Spent the weekend camping with the family. Relaxing and challenging at the same time as we had our a 9 month old and a 4 year old. Ah, the great outdoors!
Well, at least it wasn’t really camping – it was car camping, which means schlep all your gear up to the campsite and unload the portable stove, tents and bikes and spend the weekend enjoying the fresh air. Here’s an aerial view of the campsite and as you can see we’ve got plenty of neighbors.
The trek was about 4 hours and we left around noon – perfect timing as the drool machine was busy napping in his car seat.
Every camping trip is a learning experience and this trip, I learned that having extra space to pack things is great. We purchased the Sherpak Go! 15 Roof Bag for the trip, and what a difference it made. With the extra space I didn’t have to break out the Tetris skills of packing and we were able to take along our chariot bike trailer to tow the kids around as we visited our friend’s campsites.
My wife and I also purchased bikes for the trip. I got a Marin Bobcat, and she got a Marin as well, but hers was more geared towards the street ride, and even had a little shock absorber in the seat post.
There used to be a time when I went camping by tossing a backpack full of clothes and an external frame backpack with a sleeping bag strapped to it into the trunk of my car and headed for the wilderness. Welcome to family life!
I just got back from camping last week with my wife and daughter. It was great except for the bears, coyotes and southern California wildfires.
Not that I’m complaining at all, but it was probably not the best camping trip ever. It did however have some very valuable lessons learned which I thought I would pass along here based on my personal experience and some of the web sites I’ve read after the fact…
Don’t camp alone
Contrary to what we’d like to believe, our child does not want to spend days on end with us in the wilderness. We went up a day early, and all my daughter could talk about was when her friends would get there. I was probably asked about 50 times, “When are my friends going to be here?”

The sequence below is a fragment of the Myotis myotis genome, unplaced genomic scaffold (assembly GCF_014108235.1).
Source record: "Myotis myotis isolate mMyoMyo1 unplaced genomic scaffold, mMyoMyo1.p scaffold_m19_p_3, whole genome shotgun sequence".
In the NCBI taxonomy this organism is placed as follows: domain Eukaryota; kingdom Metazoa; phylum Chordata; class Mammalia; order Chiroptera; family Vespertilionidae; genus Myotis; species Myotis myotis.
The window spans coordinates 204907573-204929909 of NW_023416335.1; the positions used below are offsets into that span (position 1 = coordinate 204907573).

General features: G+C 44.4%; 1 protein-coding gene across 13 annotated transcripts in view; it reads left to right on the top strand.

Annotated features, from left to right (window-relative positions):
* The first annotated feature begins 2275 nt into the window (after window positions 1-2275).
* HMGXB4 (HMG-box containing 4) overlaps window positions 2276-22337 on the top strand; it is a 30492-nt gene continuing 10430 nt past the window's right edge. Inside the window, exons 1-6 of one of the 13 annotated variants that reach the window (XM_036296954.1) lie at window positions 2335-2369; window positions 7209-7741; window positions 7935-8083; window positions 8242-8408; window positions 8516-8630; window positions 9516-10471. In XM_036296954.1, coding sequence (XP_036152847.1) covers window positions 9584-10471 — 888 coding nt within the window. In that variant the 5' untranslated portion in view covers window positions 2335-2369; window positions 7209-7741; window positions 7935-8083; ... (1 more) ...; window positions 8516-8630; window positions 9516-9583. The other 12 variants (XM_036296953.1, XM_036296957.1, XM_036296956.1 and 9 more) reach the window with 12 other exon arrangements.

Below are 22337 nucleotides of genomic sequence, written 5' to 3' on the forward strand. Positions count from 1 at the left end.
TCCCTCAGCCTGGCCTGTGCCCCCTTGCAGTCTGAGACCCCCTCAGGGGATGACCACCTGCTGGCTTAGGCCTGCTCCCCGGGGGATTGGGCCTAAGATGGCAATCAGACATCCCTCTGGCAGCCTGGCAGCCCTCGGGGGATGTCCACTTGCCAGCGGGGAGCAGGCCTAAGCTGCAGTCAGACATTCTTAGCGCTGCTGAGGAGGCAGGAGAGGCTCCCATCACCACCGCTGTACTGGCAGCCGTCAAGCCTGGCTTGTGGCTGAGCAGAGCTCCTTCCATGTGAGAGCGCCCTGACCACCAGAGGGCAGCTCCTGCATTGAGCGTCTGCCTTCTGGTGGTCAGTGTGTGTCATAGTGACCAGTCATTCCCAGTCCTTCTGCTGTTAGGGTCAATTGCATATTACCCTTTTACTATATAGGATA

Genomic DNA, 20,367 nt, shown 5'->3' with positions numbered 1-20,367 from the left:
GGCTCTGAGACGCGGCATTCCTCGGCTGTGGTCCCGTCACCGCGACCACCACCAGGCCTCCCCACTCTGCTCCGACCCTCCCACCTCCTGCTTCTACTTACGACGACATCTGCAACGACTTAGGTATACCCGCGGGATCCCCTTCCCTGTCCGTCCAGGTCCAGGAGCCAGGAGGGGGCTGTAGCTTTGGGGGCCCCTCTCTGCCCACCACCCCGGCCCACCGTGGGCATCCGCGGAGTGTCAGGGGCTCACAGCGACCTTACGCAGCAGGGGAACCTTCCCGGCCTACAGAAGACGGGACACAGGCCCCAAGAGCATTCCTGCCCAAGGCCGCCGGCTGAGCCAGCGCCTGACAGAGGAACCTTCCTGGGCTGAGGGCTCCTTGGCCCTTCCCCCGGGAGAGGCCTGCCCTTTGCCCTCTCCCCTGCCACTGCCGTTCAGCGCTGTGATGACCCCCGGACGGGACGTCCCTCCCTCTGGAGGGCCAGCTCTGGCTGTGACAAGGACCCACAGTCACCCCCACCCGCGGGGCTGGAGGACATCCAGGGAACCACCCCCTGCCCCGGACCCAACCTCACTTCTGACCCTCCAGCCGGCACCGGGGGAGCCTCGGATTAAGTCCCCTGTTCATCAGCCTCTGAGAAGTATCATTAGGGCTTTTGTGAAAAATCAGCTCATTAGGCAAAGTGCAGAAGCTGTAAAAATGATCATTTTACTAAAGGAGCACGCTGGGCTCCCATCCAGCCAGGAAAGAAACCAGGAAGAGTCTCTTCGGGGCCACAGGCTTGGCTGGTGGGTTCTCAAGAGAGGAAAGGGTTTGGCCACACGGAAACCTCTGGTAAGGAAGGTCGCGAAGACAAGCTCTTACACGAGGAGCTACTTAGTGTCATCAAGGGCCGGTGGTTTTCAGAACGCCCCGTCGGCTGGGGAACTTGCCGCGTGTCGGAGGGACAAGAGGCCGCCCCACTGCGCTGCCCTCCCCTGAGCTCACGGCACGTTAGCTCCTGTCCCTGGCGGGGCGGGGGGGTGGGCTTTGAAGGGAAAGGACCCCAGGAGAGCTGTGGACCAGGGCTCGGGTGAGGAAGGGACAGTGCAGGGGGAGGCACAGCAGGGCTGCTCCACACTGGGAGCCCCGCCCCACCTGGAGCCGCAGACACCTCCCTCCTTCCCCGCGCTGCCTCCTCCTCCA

Having other children (and adults) at the campsite definitely helps with keeping all the kids busy and allows us a little down time to sit, relax, and enjoy nature.
Take the necessary equipment
- Extra clothing and shoes, because dirt accumulates rapidly.
- Warm clothing–it may get chilly especially in the evening so dress in layers.
- Insect repellent–consider time-release formulas .
- Sunscreen–they’ll be outside all day.
- First aid kit–for those little accidents.
- Familiar bedtime items–pillows, blankets, stuffed animals, dolls etc
- Flashlight so they have something to help relieve nighttime fears.
- Glow sticks — they are fun and they help keep track of the kids at night.
- Snacks — all this activity is going to make them hungry
- Drinks — avoid dehydration due to heat and activity level
Experience outdoor activities with your kids
- Get them familiar with the outdoors in order to eliminate their fears
- Teach them about safety and to respect nature
- Teach outdoor skills and outdoor ethics
- Camp chores are actually fun for kids. They love collecting firewood, filling water containers, hammering in tent stacks, camp cooking etc.
- Take a small day hike in the woods at a local park
- Visit a nature center
- Take an evening walk
- Go on a picnic
- Read related books
Make your travel fun
- Don’t travel a great distance–stop frequently
- Make your trips short — maybe two or three nights
- Take toys and activities to keep them busy
- Play car games–license plates, sign abc’s, singing etc
- Take plenty of snacks
- Build their excitement and anticipation